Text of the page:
Q: My three-year-old has developed a strange habit over the last six months or so and it is driving me nuts! I remind her all the time, but she can NEVER use an "indoor voice." No matter where she is or what is going on, she yells it-- good, bad or ugly. So far, it hasn't lead to any social faux pas, but it does get tiring being yelled at all day. I am going hoarse telling her to use her indoor voice. I know it's not hearing -- she has tubes and they are fine. Why is she making so much noise??

A: It sounds like your daughter is experimenting with her voice and, at the same time, with her place in the family. She certainly wants to be noticed! Having ruled out a medical cause, approach this like any other 3-year-old behavior and ask yourself, what is she getting out of this? In this case, it is likely a way of seeking attention. She gets attention when people look at her, when they respond to what she is shouting and when you remind her to be quiet. Don't forget, negative attention is better than no attention at all!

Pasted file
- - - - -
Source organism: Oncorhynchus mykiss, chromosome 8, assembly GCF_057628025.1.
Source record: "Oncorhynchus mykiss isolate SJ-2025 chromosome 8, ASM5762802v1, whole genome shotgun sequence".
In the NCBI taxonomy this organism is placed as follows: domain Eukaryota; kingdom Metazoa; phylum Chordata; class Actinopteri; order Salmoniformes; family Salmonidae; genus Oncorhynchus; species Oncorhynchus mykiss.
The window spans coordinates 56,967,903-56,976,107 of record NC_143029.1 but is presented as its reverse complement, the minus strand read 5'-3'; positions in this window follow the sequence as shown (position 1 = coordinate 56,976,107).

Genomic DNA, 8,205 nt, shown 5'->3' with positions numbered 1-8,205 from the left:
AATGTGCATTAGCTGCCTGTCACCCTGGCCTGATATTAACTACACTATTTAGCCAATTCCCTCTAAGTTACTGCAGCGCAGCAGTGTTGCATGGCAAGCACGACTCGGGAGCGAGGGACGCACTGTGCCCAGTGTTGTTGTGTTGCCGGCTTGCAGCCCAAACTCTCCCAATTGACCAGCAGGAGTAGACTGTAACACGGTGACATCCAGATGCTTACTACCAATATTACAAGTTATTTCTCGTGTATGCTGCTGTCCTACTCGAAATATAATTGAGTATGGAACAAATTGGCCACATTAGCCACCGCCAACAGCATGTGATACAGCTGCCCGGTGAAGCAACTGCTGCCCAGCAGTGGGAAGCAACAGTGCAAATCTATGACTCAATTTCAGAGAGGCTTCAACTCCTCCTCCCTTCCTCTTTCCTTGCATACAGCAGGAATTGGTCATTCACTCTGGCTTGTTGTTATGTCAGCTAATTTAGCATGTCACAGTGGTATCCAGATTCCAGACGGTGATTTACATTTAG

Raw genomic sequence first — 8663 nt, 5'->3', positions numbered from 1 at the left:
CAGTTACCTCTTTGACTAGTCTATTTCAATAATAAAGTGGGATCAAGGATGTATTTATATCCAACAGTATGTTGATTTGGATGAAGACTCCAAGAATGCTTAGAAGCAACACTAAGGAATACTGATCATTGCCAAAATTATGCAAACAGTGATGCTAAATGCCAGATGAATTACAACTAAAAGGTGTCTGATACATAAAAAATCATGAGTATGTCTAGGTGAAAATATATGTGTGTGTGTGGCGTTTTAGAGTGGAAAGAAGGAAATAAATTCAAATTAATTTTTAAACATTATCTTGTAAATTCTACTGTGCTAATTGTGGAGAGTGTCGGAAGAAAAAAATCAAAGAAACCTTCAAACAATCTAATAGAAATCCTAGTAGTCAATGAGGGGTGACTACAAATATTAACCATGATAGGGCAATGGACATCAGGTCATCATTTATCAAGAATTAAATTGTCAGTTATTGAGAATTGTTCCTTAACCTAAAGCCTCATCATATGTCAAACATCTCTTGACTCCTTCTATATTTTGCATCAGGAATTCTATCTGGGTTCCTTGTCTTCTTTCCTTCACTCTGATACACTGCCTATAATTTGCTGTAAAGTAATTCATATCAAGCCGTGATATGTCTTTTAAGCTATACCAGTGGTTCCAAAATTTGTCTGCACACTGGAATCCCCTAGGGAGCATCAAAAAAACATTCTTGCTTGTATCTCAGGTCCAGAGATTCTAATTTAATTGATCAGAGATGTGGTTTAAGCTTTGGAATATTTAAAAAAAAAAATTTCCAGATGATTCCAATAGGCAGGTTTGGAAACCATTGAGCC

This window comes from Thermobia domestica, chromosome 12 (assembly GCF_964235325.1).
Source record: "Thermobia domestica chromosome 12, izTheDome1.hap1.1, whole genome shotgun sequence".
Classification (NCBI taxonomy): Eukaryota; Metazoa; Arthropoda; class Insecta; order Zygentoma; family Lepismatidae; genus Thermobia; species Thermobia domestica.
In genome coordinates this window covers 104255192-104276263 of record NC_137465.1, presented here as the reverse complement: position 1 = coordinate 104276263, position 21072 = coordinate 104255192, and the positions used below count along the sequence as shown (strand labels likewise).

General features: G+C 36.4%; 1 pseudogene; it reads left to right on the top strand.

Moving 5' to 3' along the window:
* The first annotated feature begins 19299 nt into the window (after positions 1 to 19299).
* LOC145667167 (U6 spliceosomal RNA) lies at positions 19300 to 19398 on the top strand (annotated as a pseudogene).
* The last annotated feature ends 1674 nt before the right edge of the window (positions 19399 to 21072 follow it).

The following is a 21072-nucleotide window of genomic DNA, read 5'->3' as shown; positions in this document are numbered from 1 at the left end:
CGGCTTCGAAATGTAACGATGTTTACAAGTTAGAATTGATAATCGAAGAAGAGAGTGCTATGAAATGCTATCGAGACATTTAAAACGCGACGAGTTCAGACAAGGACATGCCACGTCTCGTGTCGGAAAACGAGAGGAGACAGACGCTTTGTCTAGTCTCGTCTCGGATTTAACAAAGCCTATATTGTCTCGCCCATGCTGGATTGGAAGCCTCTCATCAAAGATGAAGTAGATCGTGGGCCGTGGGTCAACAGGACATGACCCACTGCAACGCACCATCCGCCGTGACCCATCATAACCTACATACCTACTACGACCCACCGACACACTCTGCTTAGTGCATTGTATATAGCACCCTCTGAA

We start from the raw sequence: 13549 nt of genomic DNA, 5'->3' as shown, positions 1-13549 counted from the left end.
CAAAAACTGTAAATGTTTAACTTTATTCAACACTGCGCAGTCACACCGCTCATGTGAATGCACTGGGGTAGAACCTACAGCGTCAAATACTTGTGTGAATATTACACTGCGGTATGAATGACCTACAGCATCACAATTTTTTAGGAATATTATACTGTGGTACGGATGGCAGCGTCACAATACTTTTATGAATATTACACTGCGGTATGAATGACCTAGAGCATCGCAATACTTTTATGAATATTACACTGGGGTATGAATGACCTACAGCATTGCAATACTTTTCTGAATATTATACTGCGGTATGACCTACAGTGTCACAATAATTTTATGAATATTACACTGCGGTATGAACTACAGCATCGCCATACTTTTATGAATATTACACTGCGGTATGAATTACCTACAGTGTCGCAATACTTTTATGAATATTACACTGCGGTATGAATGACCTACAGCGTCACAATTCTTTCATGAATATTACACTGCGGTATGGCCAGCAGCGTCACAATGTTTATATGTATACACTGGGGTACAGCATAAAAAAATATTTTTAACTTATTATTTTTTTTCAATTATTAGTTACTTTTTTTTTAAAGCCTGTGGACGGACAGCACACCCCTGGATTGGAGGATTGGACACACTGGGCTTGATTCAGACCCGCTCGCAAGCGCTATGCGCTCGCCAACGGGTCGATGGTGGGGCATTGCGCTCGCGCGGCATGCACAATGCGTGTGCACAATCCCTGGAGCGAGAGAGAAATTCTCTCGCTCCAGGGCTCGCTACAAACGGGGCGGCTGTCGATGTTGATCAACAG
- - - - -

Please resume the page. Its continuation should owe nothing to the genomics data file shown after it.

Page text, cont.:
So, the way to manage this is to NOT give her attention when she shouts - only when she uses an appropriate voice. Start by listing examples of good times to yell and good times to speak in an indoor voice. Then, practice. Go outside and shout with her. Encourage her to shout more. Then, come inside and speak almost in a whisper. Once she gets the hang of this game, tell her that the game is going to continue all day. When she shouts, "MOMMY, I WANT MILK," just respond calmly and in a regular tone of voice, "I'll be happy to give it to you when you speak with an indoor voice." Say it once, maybe twice, and that's it. Then, go about your business until she modulates her voice. Even if she tantrums, don't give in!  If you wait her out a few times, she'll get the message that she can only get what she wants when she speaks appropriately. When you are out somewhere that requires her to be quiet, such as the grocery store, let her know that you will have to leave if she is speaking too loudly and disturbing the people around her. After one warning, follow through. When she sees that you're consistent and calm about it, she'll slowly learn to use an indoor voice.

Answered by Dr. Yoni Schwab